It Feeds Itself
Image Eric White.
© Last Gasp.
It Feeds Itself (Last Gasp, 2003) is a collection of Eric White's paintings, described by the publisher as a 'hyper-intensive, distortedly lucid' exploration of 'the shifting boundaries between beauty and horror'. Works from four shows, Pink Bits, Contrived Works, Sci-Fi Western and 1000 Clowns, as well as miscellaneous works are included in this comprehensive collection spanning Eric White's career. Viggo Mortensen's contribution to this volume is in the form of a letter to the artist.
Safely removed to the backside of the middle of where no harm spoken is heard, watching the hem of a new moon rub away the edge of a ridge that may be a roof or a bridge. Grateful for the idea of a draft that might play with unbuttoned sleeves, of end-of-summer surrenders pulling up stubborn dry roots of indecision, of polite distances bridged as heads are held and necks are allowed to collapse. There is a deer by the side of a two-lane road, lying dead in fresh-mown clover. There is also a drawing on a sheet of white paper folded three times into a neat, blank square - forgotten in a seat-back pocket of a regional commuter plane that sits idle on a Chicago runway. The drawing is the beginning of a recreation of the tragic summer snapshot, with the deer perhaps changed from a doe to a two-point buck for additional manipulative impact on imagined viewers of an intended painting. Is there a connection between roadkill and sketch? Did the artist actually see the deer? Did he merely hear about it or think the whole thing up while he was driving to the airport? Are you the artist? Is there such a drawing? Will anyone ever see it? Is it gone, disposed of by ground crew service personnel? Will it hang as is on a baggage office bulletin board or in a child's room? Will it ever be continued by your hand or any other?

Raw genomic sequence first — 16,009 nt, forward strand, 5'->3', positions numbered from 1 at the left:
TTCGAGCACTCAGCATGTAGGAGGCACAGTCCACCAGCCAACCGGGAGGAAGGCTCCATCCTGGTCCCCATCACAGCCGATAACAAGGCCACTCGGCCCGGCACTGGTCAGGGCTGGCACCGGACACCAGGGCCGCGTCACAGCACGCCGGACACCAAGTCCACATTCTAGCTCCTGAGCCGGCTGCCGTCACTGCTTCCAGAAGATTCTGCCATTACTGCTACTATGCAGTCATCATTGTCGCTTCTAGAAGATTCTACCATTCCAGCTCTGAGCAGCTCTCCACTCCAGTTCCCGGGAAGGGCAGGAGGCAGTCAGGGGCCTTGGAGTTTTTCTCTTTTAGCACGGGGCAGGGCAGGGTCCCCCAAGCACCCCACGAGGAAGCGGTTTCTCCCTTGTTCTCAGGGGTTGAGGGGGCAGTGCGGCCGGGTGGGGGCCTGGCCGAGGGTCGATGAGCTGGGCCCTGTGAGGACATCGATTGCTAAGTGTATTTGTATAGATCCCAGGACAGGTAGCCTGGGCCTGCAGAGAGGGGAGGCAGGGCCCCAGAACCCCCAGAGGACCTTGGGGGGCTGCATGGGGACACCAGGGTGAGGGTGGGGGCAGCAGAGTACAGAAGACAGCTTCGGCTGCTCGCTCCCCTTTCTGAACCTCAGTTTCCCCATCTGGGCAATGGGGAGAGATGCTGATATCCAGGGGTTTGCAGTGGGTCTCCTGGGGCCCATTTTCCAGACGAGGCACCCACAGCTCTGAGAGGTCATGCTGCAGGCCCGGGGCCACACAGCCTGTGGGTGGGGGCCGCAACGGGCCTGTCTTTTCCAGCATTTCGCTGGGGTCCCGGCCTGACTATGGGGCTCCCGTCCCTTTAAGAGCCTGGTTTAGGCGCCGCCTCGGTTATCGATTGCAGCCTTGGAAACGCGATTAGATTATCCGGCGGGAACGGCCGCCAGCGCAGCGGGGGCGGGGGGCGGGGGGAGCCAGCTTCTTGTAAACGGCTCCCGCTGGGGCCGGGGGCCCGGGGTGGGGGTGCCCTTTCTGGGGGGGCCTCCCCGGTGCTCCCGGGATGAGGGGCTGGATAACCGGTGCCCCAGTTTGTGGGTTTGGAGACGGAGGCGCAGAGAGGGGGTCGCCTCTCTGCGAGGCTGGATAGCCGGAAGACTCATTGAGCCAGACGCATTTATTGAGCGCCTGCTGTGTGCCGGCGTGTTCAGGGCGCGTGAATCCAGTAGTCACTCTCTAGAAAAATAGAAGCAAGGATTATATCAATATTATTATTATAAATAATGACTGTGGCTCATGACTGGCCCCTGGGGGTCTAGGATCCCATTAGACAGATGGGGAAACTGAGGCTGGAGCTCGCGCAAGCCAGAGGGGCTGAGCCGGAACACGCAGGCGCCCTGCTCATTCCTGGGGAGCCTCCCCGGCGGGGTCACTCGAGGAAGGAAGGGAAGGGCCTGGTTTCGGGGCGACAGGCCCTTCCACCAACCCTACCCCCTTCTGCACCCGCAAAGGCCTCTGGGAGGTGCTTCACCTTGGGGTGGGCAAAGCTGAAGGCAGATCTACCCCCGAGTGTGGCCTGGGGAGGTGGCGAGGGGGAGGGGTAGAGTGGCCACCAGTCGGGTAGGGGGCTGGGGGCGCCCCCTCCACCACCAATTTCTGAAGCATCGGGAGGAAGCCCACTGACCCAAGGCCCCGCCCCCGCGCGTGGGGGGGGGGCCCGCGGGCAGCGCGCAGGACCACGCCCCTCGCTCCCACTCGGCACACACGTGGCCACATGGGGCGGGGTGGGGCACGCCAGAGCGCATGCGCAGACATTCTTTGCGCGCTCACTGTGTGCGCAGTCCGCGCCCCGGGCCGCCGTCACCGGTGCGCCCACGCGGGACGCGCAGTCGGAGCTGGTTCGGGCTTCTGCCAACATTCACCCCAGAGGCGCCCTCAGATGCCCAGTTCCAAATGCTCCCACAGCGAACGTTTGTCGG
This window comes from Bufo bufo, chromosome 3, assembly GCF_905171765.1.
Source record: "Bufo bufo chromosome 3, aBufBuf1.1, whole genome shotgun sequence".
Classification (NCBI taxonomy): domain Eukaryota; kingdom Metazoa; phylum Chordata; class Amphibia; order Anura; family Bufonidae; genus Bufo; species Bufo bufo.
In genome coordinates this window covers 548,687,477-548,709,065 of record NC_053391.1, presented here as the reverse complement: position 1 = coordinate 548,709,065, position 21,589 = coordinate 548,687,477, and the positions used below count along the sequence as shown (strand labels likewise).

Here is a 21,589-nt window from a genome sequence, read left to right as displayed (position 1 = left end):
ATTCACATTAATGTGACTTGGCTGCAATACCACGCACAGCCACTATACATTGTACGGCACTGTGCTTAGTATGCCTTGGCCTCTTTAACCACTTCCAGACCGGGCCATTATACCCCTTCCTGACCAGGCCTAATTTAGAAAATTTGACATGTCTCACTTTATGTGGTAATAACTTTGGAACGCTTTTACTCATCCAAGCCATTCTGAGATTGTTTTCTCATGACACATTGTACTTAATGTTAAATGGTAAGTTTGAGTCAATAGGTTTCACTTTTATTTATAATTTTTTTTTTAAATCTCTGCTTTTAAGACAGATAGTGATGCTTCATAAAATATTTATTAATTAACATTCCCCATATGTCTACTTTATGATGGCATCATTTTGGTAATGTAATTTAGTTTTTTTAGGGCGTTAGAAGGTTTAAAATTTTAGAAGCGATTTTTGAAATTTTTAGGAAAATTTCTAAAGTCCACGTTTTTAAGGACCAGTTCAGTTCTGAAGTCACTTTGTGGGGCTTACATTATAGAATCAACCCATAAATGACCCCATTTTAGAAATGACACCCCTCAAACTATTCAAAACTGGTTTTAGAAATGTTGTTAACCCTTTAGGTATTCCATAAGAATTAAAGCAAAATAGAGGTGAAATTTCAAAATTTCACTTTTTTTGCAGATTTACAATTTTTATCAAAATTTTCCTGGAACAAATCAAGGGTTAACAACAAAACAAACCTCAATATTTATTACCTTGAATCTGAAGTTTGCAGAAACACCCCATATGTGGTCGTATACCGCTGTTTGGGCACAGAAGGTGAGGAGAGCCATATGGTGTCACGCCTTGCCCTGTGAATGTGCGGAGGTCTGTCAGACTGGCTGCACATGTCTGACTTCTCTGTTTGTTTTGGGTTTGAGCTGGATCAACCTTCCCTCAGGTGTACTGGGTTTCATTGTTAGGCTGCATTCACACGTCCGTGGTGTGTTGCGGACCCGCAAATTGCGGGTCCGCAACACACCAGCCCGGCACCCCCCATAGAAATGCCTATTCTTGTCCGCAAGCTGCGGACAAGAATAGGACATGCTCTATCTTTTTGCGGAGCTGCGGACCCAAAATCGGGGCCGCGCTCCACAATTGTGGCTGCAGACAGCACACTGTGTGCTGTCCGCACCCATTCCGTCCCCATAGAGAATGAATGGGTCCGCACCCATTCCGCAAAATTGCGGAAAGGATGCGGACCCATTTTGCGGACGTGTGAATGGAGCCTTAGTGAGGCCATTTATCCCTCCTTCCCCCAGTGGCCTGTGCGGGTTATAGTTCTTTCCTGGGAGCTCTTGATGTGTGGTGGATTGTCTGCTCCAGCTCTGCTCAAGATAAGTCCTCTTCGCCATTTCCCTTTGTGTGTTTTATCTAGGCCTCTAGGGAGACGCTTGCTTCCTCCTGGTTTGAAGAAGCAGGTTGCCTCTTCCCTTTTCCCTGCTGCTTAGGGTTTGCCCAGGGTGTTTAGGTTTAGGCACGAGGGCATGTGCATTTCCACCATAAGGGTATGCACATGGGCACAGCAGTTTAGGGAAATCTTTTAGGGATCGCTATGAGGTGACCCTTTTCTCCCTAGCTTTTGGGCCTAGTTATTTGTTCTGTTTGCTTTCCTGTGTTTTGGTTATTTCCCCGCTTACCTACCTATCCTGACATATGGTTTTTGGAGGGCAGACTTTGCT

Let us say that a particular painting is a glimpse of an important personal event that took place a number of years ago, say twenty-nine years ago. That would put it at 1974, at this point, complete with all the associations that year or number might carry for anyone. Or, we can assert that this painting was made very recently, entirely fabricated without any conscious emotional involvement in subject matter or imagery on the part of the artist. We are defined by our connection to other people - by connections long-standing or just made, by connections broken, never made, or never to be. We are alone, together and apart. Why is the man walking out of the room, why does the woman hold on to the table in that way, why does she smile so painfully, why are there so many solitary people on the beach? Sometimes we see or experience events in such a way that they consciously stay with us. Sometimes we make paintings to tell a story about what we've seen. When we make paintings or tell stories for no specific reason, with no particular goal or audience in mind, we choose to be alone and lonely. What was it Marilyn Monroe's character in The Misfits said?: 'If I'm going to be lonely, I want to be alone' - or something like that. Being alone can be as much a comfort as a curse. It is where we know we belong, where we come from, and where we certainly are going. At rest, in the middle of our own quiet, blessedly immune to observation, criticism, or praise. Get lost, imitate no one, go beneath hard-won refinement and craftsmanship, let yourself destroy everything you have made. Isn't that part of what you are up to, Eric?